On the southern shore of the lake, and separated from it by a narrow rim is Víti, steep-walled and lake filled crater with milky white natural hot water, just the right temperature for the adventurous for bathing and swimming. The water 60 m below the rim of Víti is reached by a very steep descend down the slippery crater wall.
Retrace route back to junction.
The Kverkfjöll Trail
The Kverkfjöll mountain range on the northern edge of the Vatnajökull ice field are difficult of access. The area is perhaps the most desolate and least visited part of the Icelandic highlands. The twisting route is in places spectacularly scenic, bold contrasts and extravagant grandeur but sightseeing here involves climbing steep glacier slopes and hikes of a few hours duration, this route is therefore for the hardy and sports-minded traveller.
Kverkfjöll, the destination on this route is surrounded by some of the most impressive scenery in Iceland and with a host of weird and interesting sights.
The track runs under and around low bare mountain eminences, but here and there is thin grazing land for sheep. The route follows upstream the great glacial river Jökulsá á Fjöllum although seldom sighted, being hidden from view as the track, never far from its dip, winds its way through hollows and defiles.
The track junctions left with an unnumbered track which leads east for 24 km to Brú in Jökuldalur. The surrounding country is very uneven, being cut up by numerous defiles and interrupted by rocky tracts and lava streams.
Kreppa, a mighty glacial torrent, a branch of the Jökulsá river is crossed at an elevation of 500 m, near to where it converges with Jökulsá river.
Drive under a long steep ridge known as Hryggjarstykki through lonely and untouched landscape.
Hvannalindir, an oasis of grassland in this wild and dreary desert and situated at the edge of a very thick lava-bed where it has stopped in its course. The area is laced with a small stream that has been filtered through the lava and forming the Lindá river which flows here between grassy banks Near the northern edge of the lava there is a small stone hut and other similar ones nearby, built from slab of stone, roofed over by now fallen flat blocks, chinked with moss and topped by grass. This was once the hideout of Eyvindur Jónsson, better known as Fjalla Eyvindur ( Eyvindur of the mountains) renown 18th century outlaw. Eyvindur became a legendary person in his own lifetime He was reputed to have roamed the interior highlands as a fugitive outlaw for twenty years, sometimes alone, sometimes with others or with his wife. His hide-outs, often very primitive temporary shelters are found in many parts of the country. Here he is reputed to have stayed for 5 years, surviving by fishing, bird hunting and sheep stealing.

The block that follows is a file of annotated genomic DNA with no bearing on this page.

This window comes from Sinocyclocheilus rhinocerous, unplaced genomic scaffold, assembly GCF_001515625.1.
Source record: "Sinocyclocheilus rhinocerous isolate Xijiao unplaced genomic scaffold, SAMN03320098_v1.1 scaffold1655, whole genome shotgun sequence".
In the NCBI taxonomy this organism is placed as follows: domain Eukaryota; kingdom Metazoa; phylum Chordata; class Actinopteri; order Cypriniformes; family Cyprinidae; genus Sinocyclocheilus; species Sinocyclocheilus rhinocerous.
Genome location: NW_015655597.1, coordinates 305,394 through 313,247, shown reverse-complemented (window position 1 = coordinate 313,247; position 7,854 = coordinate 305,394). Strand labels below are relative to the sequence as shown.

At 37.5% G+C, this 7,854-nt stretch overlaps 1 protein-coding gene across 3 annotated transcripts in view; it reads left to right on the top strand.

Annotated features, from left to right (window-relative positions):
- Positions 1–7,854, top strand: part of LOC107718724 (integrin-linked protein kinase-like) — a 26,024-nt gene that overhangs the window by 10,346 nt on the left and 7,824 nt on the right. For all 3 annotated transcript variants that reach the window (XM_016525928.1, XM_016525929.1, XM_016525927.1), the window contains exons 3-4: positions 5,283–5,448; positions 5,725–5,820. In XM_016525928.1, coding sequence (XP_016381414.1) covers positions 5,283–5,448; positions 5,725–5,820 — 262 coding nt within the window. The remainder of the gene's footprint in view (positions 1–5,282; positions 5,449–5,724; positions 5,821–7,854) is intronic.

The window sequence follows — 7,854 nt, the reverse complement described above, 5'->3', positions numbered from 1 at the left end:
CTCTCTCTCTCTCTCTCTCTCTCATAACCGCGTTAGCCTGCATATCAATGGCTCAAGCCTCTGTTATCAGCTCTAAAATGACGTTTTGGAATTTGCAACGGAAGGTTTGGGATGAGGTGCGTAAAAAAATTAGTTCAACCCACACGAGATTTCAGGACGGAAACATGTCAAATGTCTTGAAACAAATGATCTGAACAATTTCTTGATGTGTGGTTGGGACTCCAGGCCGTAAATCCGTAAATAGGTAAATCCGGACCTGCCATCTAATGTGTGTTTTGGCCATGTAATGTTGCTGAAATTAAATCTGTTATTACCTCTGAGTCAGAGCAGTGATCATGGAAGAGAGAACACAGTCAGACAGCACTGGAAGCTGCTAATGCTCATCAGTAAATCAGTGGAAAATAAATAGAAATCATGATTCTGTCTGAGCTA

Lindakeilir, a striking conical shaped peak looks above the surrounding lavas.
Leaving Hvannalindir behind, the track winds among the mountains and theough Kverkfjallaskarð pass at an elevation of about 800 m. The rutted stony track weaves around numerous volcanic cones and craters and other lavas, evidence of relatively recent volcanic activity along this route. At the end of the drive, Sigurðarskáli mountain hut, in stony surroundings lies sheltered under the foothills of the Kverkfjöll range. From the hut a track leads over a moraine rubble nearby to the foot of the Kverkfjöll glacier. The range is situated on the northern edge of the Vatnajökull icefield. The mountain chain is cleft in two by a sheer-walled gap, Kverkin created by earth convulsions in times past. Through this gap, a steep and crevassed glacier Kverkjökull flows down to low ground.
Across the Jökulsá river on the right and to the west a broad sweep of the Dyngjufjöll glacier rises. On the eastern side of the range lies the Brúarjökull glacier, the largest of the glaciers of the Vatnajökull ice field.
At the end of the track, leave the vehicle and the rest must be done on foot. From under edge of the Kverkfjöll icefall, the Jökulsá á Fjöllum has its headwaters, starting as a small stream. Here, a very large cave has formed, running far into the glacier. Somewhere inside and under it are volcanic centres, the heat rising from the small water stream has melted a high and long cave. In inspecting the cave and ascending the glacier to Hveradalur, use extreme caution. Safety rope and a guide is necessary when crossing glaciers. Keep as much as possible on high grounds skirting the obviousely crevassed areas. Members of any party should have a rope between them.
With the changing edge of the glacier and also that of the mouth of the ice cave, no advise can be given how to enter the ice cave.
From the cave the walk is up the steep snowy inclines and ice slope. The climb proceeds slowly upwards following roughly the course of the Kverkin. The highest point of the gap is at 1800 m.
From the heights there are extensive views to Kverkfjallarani range which stretches northward from Kverkfjöll. Which ever direction the visitor looks in there is grim beauty that is always startling and sometimes bizarre.
The eruptions in this area, remote from habitation is but little known but at least two gigantic eruptions and earth convulsions have occurred here in the last thousand years. Reaching high ground above the Kverkin, continue over the summits of rising and falling ice field. Head for the billowing white clouds of steam rising from the ice field up ahead. Its deep ice, charmed and crevassed with yawning cracks could swallow a whole party of climbers, - so be careful.